The results of this study suggest that there is mild variation in ventricular ectopy in Boxer dogs with ARVC throughout the day. Specifically, there is a nadir of ectopy during the early morning hours of midnight to 0400 whereas a greater proportion of ventricular ectopic depolarizations are recorded during the hours of 0800–1200 and again during the afternoon hours of 1600–2000. This is comparable to a prior reporta demonstrating a circadian pattern of ventricular ectopic depolarizations in Boxer dogs with ARVC, albeit of a much less dramatic magnitude. Only 3 dogs were examined in the earlier study,11 in which a substantial increase in ectopy was noted during the hours of 0700–1100 and from 1500 to 1900. A morning increase in ectopy has also been shown in human studies of ventricular extrasystoles, with a minor peak in the afternoon being variably present.12,17–20

The strength of the present study is the large number of dogs analyzed, for which the overall circadian variability in ventricular ectopy was more subtle than that reported in previous Boxer dogs.a It is plausible that circadian variability in ventricular ectopy is individualized, with some dogs displaying much greater magnitudes of variation than others. This is the case in humans with ventricular ectopy in whom a circadian variation in PVC frequency is noted in 40% of patients.18

The proposed cause for circadian variation in ventricular ectopy is catecholamine release and increased sympathetic activity associated with waking.19,21 This theory is supported in human cardiology by the abolishment of circadian variation in ventricular ectopy with β-blocker administration22 as well as by a measurable increase in plasma epinephrine and norepinephrine concentration with waking.21 Circadian alterations in the electrophysiologic properties of ventricular myocytes have also been suggested as a cause for the morning peak in PVCs as ventricular refractoriness varies by the time of day, with the ventricular refractory period being shortest around the time of awakening.20 There are no data in Boxers to suggest that these physiologic phenomena occur in the same manner or to the same degree as they do in people; however, such factors might account for the slight peak in morning ectopy seen in this study. Although speculative, the afternoon peak in ectopy can also be explained by increased sympathetic activity as this is a common time for owners to come home as well as for the dogs to be fed in the evening. The underlying cause for the mild variation in ectopy seen in these Boxer dogs remains unknown.

Sympathetic stimulation in dogs would likely be high during a visit to the veterinarian's office. As such, the data were evaluated to see if the 1st hour after the AECG was applied carried a greater risk for PVC prevalence, but such an effect was not detected. It is unlikely that this finding means that Boxers are not stressed while at the veterinary clinic, but does suggest that the act of putting on the AECG does not appear to increase the risk for ventricular ectopy in dogs with an underlying arrhythmic substrate such as ARVC.

HR did not appear to have a biologically significant correlation to the frequency of ventricular ectopy in this study. A nadir in HR was present in the early morning hours. Despite this intraday variation in sympathetic tone, only a minimal correlation between maximum HR and PVC proportion was present. While the time of maximum instantaneous HR was chosen as a marker of peak sympathetic stimulation, it is possible that the maximum HR was brief and periods of constant high sympathetic stimulation may have occurred at another time. However, there is prior research to support the finding that autonomic influences on ventricular ectopy differ between humans and Boxers with ARVC.6,23 HR variability analysis, used to assess autonomic activity via measurement of beat-to-beat variation in cardiac cycles, indicated a significant correlation between autonomic activity and ventricular arrhythmias in human ARVC patients.6 However, similar analysis in Boxer patients was unable to elucidate a significant difference between affected and unaffected Boxer dogs, bringing into question the role of sympathetic stimulation in the initiation of ventricular ectopy in these dogs.23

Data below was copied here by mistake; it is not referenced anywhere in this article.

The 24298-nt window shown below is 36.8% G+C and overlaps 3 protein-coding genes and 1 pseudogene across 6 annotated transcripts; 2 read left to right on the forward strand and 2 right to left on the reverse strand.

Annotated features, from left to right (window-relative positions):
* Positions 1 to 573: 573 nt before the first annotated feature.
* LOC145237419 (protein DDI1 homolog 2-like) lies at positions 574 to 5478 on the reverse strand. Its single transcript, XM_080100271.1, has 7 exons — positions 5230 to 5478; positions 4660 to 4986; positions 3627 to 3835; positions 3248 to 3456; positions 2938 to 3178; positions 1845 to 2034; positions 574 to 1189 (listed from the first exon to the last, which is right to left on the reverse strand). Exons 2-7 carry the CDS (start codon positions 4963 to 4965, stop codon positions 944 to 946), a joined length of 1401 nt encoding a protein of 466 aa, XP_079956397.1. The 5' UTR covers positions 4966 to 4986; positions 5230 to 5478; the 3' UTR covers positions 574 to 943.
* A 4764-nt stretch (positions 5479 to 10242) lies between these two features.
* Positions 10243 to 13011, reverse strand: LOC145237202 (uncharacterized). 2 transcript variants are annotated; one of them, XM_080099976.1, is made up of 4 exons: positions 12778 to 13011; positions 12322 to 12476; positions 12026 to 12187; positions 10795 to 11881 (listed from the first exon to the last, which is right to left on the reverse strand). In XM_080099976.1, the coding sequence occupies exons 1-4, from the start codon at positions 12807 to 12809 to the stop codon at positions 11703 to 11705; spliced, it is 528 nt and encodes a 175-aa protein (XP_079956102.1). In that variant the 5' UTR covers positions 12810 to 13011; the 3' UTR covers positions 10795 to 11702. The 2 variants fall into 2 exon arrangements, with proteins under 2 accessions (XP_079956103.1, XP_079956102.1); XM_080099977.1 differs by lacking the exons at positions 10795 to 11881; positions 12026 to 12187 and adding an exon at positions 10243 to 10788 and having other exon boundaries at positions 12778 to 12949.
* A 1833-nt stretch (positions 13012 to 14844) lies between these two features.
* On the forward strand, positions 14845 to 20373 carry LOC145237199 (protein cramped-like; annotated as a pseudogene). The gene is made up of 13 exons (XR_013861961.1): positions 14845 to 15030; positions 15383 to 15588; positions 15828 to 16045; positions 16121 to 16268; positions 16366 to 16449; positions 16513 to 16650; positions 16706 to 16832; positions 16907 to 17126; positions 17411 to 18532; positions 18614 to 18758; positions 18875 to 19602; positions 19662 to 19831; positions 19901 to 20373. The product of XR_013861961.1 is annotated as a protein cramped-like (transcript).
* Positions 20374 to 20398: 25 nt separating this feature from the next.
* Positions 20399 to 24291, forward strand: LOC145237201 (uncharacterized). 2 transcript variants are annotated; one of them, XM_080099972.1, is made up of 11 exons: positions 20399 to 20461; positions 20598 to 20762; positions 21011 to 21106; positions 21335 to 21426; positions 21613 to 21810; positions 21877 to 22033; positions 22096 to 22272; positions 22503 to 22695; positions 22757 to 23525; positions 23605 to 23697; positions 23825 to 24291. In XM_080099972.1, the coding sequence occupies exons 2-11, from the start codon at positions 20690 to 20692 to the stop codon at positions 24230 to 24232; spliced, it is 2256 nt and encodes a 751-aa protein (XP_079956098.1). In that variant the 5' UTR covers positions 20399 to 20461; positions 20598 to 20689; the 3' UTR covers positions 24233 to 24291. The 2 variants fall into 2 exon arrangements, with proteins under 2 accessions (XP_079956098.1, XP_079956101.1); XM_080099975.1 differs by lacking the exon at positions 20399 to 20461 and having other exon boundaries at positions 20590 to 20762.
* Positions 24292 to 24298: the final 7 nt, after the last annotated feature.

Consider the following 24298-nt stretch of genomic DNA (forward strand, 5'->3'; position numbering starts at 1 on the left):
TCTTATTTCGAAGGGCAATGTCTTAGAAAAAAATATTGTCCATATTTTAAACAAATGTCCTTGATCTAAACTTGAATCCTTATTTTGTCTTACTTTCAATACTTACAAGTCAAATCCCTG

The importance of chronocardiology has led to increased discussion in human cardiology as to the role of temporal strategies in the diagnosis and treatment of cardiovascular disorders, such as the timing of β-blockade to reduce early morning mortality.19 Similar strategies may be advantageous in the management of veterinary cardiovascular disease given the mild circadian variation seen in this study; further study is required, however, before currently accepted treatment strategies10 are altered.

This analysis, as well as the strong body of evidence in the human literature for autonomic influence on ventricular ectopy,17–20 suggests that some degree of sympathetic stimulation might be involved in the development of ventricular arrhythmias in Boxer dogs with ARVC. The present study's inability to elucidate any strong circadian patterns of ectopy could be a reflection of the study's inherent limitations. This study is limited by variation in AECG quality, individual dog variation in arrhythmogenesis, and a sample size that could still be too small to elucidate subtle patterns of biological rhythms. Furthermore, whereas the signalment, morphology of the ectopy, and lack of overt systemic illness were strongly suggestive of ARVC as the underlying cause for the ectopy, the diagnosis of ARVC in each dog was presumptive and extracardiac causes of ventricular ectopy such as splenic disease were not definitively excluded.

We conclude that the likelihood of PVC occurrence remains relatively constant throughout the day in Boxer dogs with ARVC, though a slight rise in prevalence occurs during the hours of 0800–1200 and from 1600 to 2000 as compared with a nadir from midnight to 0400. A biologically significant correlation between maximum or minimum instantaneous HR was not apparent. The role of autonomic activity in the modulation of electrical instability in the Boxer with ARVC requires further study.

Footnotes

aGoodwin JK, Cattiny G. Further characterization of Boxer cardiomyopathy. Proceedings American College of Veterinary Internal Medicine Forum (13th): Lake Buena Vista, FL, 1995; 300–302

bDelmar Accuplus 363 Holter analysis system, Delmar Medical Systems, Irvine, CA

cGE Vivid 7 Dimension, GE Medical, Milwaukee, WI

dPrism 5, Graph Pad Software Inc, San Diego, CA

eMicrosoft Office Excel 2003, Microsoft Corporation, Redmond, WA

Acknowledgment

Supported by grants from the American Boxer Charitable Trust and the American Kennel Club Canine Health Foundation.